Since it's been awhile that I've added anything here, I thought I'd post some random quotes from one of my favorite books by one of my favorite authors: "Speak, Lord: Learning to Listen to the Bible" (which you can get here) by Christopher Culver, Pastor of Sovereign Grace Community Church out here in the Denver area. Remember, context is everything...but since I don't want to just re-write the whole book, I'll just post a few highlights from time to time.
God's self-revelation is historically framed and conditioned. The Bible is not a collection of religious, doctrinal, and theological statements; rather, it is an inspired record of and commentary upon God's ongoing interactions with the world through the movement of human history (pg. 12).
The Bible has a cohesive and purposeful storyline: From the opening verses of Genesis, it has a specific destination in mind, and everything it contains is recorded precisely because it contributes to the development of its "story" as it advances toward its predetermined goal (12-13).
The biblical text demonstrates that divine revelation is incarnate in history. It doesn't simply occur in history. It has its identity and lives, grows, and matures in history. Indeed, history is itself revelatory, for it is nothing except the observable outworking in time and space of God's eternal and sovereign puposes (13).
To paraphrase (Geerhardus) Vos, Biblical Theology is the theological discipline concerned with God's self-revelation in the Bible, but specifically from the vantage point of the organized and harmonious process by which God progressively unfolds it within the upward movement of human history (15).
Because man bears the image and likeness of God, and because he lives in a world that bears the indelible mark of God's existence and power, no human being can escape God's self-revelation (20).
In accordance with His eternal intention for human beings, God has been pleased to not leave them to a partial and obscured sight of Himself; He has made Himself known to His image-bearers by direct disclosure. It is this revelation of the divine person and purpose--particularly as it implicates and has its focal point in God's design and destiny for mankind in Jesus Christ--that is the subject of the Bible (22).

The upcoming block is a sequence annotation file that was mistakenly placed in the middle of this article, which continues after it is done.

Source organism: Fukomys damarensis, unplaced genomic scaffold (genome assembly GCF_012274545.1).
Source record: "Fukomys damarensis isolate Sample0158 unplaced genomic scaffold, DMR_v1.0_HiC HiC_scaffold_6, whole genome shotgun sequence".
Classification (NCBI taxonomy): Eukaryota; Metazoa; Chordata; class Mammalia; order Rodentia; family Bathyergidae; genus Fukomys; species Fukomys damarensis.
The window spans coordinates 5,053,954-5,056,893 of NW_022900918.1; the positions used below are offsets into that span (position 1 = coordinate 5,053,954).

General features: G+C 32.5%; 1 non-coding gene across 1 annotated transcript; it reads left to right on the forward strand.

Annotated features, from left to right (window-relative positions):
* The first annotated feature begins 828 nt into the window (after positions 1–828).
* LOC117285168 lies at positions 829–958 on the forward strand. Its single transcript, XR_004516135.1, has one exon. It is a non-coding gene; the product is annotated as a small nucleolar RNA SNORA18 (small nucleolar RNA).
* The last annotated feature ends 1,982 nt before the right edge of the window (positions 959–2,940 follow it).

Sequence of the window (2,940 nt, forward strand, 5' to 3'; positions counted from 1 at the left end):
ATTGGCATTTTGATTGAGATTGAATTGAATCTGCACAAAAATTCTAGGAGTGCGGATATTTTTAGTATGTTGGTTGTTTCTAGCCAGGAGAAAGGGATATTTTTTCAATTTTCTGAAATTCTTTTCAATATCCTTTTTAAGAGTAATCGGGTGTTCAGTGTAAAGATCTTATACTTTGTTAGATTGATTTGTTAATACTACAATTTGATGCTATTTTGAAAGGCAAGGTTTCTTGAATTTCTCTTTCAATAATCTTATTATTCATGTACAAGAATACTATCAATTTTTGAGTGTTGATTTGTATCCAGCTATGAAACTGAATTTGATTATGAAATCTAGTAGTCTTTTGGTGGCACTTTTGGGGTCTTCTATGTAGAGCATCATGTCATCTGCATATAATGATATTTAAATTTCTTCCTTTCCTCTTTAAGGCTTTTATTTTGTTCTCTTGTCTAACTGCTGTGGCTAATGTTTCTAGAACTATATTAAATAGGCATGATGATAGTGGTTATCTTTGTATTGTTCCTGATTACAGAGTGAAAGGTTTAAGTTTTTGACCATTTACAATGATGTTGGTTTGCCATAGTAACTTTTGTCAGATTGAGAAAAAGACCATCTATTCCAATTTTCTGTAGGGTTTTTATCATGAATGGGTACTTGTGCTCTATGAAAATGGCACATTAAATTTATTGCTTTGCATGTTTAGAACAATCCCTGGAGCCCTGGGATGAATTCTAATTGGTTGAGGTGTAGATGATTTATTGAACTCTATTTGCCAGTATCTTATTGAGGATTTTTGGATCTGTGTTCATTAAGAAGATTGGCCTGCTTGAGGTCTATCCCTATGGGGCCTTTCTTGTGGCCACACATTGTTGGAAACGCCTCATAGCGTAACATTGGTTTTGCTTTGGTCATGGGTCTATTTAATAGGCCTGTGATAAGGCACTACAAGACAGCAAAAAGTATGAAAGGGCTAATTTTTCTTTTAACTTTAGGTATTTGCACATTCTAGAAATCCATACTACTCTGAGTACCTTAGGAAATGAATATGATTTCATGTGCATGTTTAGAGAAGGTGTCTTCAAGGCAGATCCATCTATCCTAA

God created people as personal beings in His own image and likeness so that they would be able to know Him as He is. God's intention was that human beings would have a Person-to-person knowledge of Him. This kind of knowledge is not merely informational; it is relational (24).
Knowledge as relationship is a foundational biblical principle, and lies at the heart of all of the Bible's key themes. For this reason, one cannot really understand God's self-revelation in the Bible apart from it (relationship). From beginning to end, the Scriptures show that God has revealed Himself to men, not so much by direct theological pronouncements, but by entering into a relationship with them. Initially, these relationships were with individuals, but then, in Abraham, moved outward to his family and then to the tribes descended from him. Later, God made Himself known to an entire nation descended from Abraham, Isaac, and Jacob. God established the nation of Israel as His "beloved son," and they alone were given to know Him as their covenant Father and Husband. Now, in Christ, God is becoming the Father of a multitude from every tribe, tongue, nation, and people (25).